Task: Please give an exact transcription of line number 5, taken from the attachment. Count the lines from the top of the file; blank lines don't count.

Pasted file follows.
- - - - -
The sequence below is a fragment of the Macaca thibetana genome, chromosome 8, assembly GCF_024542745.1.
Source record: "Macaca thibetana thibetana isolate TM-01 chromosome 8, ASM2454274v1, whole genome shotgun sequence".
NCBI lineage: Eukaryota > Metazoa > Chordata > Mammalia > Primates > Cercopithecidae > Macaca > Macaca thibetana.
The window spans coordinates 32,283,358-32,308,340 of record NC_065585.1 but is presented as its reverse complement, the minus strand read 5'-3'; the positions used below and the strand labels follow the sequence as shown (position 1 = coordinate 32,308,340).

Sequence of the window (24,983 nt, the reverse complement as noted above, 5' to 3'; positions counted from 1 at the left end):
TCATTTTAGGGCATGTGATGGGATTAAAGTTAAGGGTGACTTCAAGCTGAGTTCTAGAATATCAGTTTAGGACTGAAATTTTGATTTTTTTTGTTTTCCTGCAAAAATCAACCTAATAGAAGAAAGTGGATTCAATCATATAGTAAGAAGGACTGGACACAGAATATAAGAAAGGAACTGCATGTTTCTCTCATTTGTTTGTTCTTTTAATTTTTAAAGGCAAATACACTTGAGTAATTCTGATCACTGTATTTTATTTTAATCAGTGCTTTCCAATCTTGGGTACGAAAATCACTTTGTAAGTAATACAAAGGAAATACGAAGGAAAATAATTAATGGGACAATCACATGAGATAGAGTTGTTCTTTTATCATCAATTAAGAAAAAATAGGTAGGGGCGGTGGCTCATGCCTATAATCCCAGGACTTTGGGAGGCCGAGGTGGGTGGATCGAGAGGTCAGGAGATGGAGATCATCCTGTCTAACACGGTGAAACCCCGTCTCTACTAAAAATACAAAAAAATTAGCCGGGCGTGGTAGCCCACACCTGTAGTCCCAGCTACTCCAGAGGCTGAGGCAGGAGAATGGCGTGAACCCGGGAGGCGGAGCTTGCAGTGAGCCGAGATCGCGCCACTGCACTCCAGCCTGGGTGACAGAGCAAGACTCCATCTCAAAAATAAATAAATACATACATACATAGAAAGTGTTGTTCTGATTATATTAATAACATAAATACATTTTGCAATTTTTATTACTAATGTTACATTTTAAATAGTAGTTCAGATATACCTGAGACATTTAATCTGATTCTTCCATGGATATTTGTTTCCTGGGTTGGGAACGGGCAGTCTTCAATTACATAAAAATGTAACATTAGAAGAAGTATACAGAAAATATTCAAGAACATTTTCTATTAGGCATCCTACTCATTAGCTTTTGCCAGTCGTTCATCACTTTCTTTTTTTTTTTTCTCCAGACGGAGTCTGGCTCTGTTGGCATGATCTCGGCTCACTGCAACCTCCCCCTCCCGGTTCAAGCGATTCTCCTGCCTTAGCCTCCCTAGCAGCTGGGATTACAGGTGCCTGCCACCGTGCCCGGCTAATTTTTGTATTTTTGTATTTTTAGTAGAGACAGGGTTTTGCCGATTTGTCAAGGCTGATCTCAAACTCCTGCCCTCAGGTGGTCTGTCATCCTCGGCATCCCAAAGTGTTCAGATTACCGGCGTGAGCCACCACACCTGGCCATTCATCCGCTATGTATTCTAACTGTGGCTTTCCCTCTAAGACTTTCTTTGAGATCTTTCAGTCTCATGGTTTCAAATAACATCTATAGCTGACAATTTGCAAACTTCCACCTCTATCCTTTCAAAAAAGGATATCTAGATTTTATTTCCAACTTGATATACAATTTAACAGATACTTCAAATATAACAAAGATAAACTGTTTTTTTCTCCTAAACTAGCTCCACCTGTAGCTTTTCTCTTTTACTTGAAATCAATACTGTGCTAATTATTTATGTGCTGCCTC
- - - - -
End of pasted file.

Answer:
Sequence of the window (24,983 nt, the reverse complement as noted above, 5' to 3'; positions counted from 1 at the left end):